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Book Review - The Only Girl in the Car
The Only Girl in the Car
by Kathy Dobie
Delta, 2003
Review by Christian Perring, Ph.D.
Mar 1st 2005

In The Only Girl in the Car, her memoir of her early adolescence, Kathy Dobie writes about her decision to lose her virginity and her bad choices as older boys and men used her. Her family lived in Connecticut, near New Haven and her father worked for Yale University. She had a younger sister and two older brothers. Her brother Bill got into trouble and ran away from home several times, apparently falling in with the wrong sort of friends. One of the central unanswered questions of Dobie's story is what leads her to take such risks and go against everything that her parents believe. Her family seems normal and relatively untroubled, so she is not acting out some problem at home. She was a strong student, and had received excellent grades in the years before. None of her girl friends took the same sorts of risks as she does, and in fact they distanced themselves from her when they learn of her behavior, so they did not lead her to bad behavior. Dobie's own words do not shed much light on her actions. She says that she swooned with pleasure at boys' touch, but she seemed intent on her course of action before any boy had even touched her. She was not dominated by one particular personality, but instead moved from man to man to boy to boy in a short space of time, showing a lot of independence. Yet she also acquiesced to their requests even when she knew that it would not make her happy at all.

Dobie briefly describes her childhood and then in slightly more detail her sexual thoughts and talk with friends as she entered puberty. They suggest she was possibly a little advanced for her age, but she was just one of several who played the same games, and none of the others even followed her lead when she started having sex. It almost seems that one day she made a decision to have sex out of the blue, chose the male to do it, and followed through on her plan. It is disturbing how this decision comes out of the blue and as if there was nothing anyone could have ever done to get her to be different. The first two people she was with were men in their thirties and forties. She moved onto boys a little closer to her own age. She describes this period of her life as a storm, a "storm of boys, fingers, tongues, dirty words, whispered hotly in my ear, then shouted at my face," and maybe it makes sense to think of this as a random natural phenomenon. It is almost as if Dobie were struck by lightning.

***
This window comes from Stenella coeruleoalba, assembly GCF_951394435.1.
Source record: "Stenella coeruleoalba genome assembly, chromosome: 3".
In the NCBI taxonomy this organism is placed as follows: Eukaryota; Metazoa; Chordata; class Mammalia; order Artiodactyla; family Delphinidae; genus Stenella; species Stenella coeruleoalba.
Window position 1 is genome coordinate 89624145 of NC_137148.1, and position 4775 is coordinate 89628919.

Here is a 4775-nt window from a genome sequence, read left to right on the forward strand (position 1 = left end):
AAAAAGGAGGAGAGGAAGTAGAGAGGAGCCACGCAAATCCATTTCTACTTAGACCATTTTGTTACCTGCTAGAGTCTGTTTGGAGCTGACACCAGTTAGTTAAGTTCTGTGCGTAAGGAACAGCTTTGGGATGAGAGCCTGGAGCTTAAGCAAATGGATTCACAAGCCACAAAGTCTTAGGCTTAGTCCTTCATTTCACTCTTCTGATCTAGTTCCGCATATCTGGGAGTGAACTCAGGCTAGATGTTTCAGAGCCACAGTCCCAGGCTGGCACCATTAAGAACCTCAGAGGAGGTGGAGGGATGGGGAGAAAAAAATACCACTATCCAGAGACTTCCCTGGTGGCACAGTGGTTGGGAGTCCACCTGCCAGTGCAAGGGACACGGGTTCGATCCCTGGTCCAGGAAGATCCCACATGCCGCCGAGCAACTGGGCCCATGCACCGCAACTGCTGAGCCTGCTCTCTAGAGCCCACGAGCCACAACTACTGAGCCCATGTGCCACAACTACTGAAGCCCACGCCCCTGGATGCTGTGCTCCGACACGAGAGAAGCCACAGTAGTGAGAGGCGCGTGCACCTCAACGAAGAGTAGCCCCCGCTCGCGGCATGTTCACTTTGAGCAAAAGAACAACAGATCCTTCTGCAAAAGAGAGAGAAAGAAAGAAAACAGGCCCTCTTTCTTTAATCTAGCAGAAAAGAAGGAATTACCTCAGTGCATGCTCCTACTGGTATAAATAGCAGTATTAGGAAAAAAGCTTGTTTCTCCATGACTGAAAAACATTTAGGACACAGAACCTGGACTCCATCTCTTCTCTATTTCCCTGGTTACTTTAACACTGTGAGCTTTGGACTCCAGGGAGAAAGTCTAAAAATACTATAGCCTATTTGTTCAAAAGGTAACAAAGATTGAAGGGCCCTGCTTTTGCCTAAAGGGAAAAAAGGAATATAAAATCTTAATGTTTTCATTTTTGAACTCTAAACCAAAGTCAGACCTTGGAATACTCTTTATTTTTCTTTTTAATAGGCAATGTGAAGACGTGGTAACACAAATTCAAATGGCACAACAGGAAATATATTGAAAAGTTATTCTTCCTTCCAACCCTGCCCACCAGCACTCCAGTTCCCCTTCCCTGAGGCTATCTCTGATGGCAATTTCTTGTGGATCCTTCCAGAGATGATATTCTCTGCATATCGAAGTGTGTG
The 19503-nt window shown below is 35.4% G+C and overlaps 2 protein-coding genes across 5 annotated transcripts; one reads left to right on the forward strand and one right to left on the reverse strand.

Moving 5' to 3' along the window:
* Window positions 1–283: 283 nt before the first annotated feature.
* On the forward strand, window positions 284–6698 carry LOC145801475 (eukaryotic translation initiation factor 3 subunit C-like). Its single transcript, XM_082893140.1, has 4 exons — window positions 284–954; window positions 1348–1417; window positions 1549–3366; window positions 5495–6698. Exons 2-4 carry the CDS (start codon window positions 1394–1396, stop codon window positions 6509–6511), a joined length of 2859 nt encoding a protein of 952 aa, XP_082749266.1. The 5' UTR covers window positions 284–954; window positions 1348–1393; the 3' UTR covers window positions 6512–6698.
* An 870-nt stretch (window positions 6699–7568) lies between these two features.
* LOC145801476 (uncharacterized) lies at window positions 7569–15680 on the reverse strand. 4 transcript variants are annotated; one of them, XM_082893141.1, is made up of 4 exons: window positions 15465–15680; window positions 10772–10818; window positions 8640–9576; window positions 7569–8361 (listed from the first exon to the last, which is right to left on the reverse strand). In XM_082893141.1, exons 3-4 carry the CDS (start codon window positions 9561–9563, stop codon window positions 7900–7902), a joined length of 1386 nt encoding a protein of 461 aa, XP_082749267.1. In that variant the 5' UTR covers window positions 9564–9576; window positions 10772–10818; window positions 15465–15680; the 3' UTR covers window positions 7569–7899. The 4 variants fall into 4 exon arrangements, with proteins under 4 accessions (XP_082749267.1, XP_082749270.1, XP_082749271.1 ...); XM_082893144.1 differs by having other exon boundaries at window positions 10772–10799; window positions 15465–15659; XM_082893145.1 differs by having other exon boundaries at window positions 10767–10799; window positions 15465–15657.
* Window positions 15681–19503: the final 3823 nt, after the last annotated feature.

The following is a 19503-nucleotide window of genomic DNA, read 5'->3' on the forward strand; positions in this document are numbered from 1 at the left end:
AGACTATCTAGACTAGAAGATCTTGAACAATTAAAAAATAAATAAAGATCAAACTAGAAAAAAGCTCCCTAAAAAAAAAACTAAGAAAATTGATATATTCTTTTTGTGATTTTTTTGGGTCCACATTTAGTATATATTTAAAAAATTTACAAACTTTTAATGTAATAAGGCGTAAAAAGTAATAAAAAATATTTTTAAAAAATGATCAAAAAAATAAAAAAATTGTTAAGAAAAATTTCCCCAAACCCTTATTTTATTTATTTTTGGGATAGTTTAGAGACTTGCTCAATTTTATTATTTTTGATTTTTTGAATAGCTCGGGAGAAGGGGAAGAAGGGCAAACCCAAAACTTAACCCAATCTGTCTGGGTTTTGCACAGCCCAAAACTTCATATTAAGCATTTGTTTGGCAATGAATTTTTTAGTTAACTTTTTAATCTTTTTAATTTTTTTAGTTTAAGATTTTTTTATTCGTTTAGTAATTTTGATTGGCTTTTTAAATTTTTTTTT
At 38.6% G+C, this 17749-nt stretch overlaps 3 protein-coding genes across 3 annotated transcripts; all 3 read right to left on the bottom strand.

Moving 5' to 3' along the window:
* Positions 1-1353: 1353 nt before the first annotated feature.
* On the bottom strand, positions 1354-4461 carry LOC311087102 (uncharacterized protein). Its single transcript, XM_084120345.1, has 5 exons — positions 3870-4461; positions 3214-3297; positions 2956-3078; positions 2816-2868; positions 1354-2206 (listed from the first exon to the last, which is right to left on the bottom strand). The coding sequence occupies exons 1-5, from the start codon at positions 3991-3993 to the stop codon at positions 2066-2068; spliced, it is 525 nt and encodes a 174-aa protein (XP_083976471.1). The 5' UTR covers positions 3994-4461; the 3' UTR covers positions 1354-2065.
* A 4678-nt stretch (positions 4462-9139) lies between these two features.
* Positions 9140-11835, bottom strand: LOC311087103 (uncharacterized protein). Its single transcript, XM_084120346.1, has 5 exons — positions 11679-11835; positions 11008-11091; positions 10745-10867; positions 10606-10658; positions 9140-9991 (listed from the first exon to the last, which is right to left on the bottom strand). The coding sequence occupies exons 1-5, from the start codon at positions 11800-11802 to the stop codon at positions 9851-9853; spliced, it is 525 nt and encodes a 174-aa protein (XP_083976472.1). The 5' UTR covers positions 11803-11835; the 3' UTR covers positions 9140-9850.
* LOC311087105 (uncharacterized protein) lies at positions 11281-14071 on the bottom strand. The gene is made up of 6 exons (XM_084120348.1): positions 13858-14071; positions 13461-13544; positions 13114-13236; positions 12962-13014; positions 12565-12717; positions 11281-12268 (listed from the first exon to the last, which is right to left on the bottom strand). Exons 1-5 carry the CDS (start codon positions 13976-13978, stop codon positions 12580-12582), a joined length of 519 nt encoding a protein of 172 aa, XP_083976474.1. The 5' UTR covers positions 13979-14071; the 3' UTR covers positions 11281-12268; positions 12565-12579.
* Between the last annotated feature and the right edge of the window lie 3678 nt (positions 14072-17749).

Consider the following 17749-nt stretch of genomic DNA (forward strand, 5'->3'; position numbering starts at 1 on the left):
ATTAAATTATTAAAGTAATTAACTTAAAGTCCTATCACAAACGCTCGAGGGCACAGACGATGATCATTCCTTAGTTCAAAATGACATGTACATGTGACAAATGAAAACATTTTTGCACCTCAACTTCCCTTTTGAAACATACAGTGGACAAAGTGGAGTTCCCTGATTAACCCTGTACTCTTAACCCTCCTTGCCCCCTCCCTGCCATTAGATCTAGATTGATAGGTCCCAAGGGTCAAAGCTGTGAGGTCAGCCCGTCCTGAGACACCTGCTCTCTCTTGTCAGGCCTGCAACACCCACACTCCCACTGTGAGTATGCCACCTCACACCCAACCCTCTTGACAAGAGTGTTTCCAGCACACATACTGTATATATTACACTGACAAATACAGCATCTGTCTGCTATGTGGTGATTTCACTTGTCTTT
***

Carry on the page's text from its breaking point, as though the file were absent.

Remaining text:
Her period of active sexuality lasted a few months, until one night she had sex with four males in the same car, and got such a bad reputation that no one will speak to her, and she became totally isolated from any of her former friends. On that final night, she agreed to the sex, but she did not want it; she experienced it as close to being raped, and it was horrible for her. At that point, she turned her life around, and could reflect on what her short-lived promiscuity meant for the rest of her life. She longed to leave town and avoid her reputation as a slut. She remained close to her sister and focused again on her schoolwork. She became a devotee of Ayn Rand, which is appropriate enough for a teenage rebel. More significantly, she found her talent as a writer and did well enough to eventually got into NYU, and settled into life in the big city.

The Only Girl in the Car is a short memoir, but still it manages to explore the meanings of sex for young women, and it does it well. Dobie has a strong command of language and she conveys her feelings well. In her telling, it does not make much difference why she became so intent to have sex, because what was important were the thrill of her discovering her power over men and the consequences of her actions through the ways her peers treated her. Obviously, the label of "slut" has as much power now as it ever did to isolate and hurt young women. Dobie explains not just her relationships with men but also the support of her siblings during this time of her life, which was so important for her. A memoir like this captures the small details of a life and the significance of early sexual experiences in ways that cannot be found in sociological studies and statistics.


2005 Christian Perring. All rights reserved. 


Christian Perring, Ph.D., is Academic Chair of the Arts & Humanities Division and Chair of the Philosophy Department at Dowling College, Long Island. He is also editor of Metapsychology Online Review.  His main research is on philosophical issues in medicine, psychiatry and psychology.